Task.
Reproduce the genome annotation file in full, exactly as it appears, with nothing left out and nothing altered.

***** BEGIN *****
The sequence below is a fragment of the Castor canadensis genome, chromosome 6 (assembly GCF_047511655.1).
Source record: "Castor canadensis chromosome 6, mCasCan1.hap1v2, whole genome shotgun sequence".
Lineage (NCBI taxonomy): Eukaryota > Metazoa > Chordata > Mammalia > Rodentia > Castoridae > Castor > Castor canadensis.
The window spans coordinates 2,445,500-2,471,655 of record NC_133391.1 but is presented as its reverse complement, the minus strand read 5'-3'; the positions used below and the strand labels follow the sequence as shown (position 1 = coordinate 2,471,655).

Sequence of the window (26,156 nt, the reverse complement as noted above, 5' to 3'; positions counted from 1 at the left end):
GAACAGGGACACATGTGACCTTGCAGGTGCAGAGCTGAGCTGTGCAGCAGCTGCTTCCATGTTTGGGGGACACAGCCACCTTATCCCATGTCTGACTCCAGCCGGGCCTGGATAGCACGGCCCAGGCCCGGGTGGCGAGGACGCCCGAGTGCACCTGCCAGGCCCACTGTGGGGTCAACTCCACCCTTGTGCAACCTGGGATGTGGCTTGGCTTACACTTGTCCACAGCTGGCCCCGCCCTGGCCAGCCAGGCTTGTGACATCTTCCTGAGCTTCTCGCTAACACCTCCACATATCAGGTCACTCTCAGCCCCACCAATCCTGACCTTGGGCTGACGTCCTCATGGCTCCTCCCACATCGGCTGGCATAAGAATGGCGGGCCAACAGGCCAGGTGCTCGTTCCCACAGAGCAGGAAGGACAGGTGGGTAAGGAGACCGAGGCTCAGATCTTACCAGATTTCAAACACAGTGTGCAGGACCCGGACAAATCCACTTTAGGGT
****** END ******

The sequence below is a fragment of the Castor canadensis genome, chromosome 6 (assembly GCF_047511655.1).
Source record: "Castor canadensis chromosome 6, mCasCan1.hap1v2, whole genome shotgun sequence".
Lineage (NCBI taxonomy): Eukaryota > Metazoa > Chordata > Mammalia > Rodentia > Castoridae > Castor > Castor canadensis.
The window spans coordinates 2,445,500-2,471,655 of record NC_133391.1 but is presented as its reverse complement, the minus strand read 5'-3'; the positions used below and the strand labels follow the sequence as shown (position 1 = coordinate 2,471,655).

Sequence of the window (26,156 nt, the reverse complement as noted above, 5' to 3'; positions counted from 1 at the left end):
GAACAGGGACACATGTGACCTTGCAGGTGCAGAGCTGAGCTGTGCAGCAGCTGCTTCCATGTTTGGGGGACACAGCCACCTTATCCCATGTCTGACTCCAGCCGGGCCTGGATAGCACGGCCCAGGCCCGGGTGGCGAGGACGCCCGAGTGCACCTGCCAGGCCCACTGTGGGGTCAACTCCACCCTTGTGCAACCTGGGATGTGGCTTGGCTTACACTTGTCCACAGCTGGCCCCGCCCTGGCCAGCCAGGCTTGTGACATCTTCCTGAGCTTCTCGCTAACACCTCCACATATCAGGTCACTCTCAGCCCCACCAATCCTGACCTTGGGCTGACGTCCTCATGGCTCCTCCCACATCGGCTGGCATAAGAATGGCGGGCCAACAGGCCAGGTGCTCGTTCCCACAGAGCAGGAAGGACAGGTGGGTAAGGAGACCGAGGCTCAGATCTTACCAGATTTCAAACACAGTGTGCAGGACCCGGACAAATCCACTTTAGGGT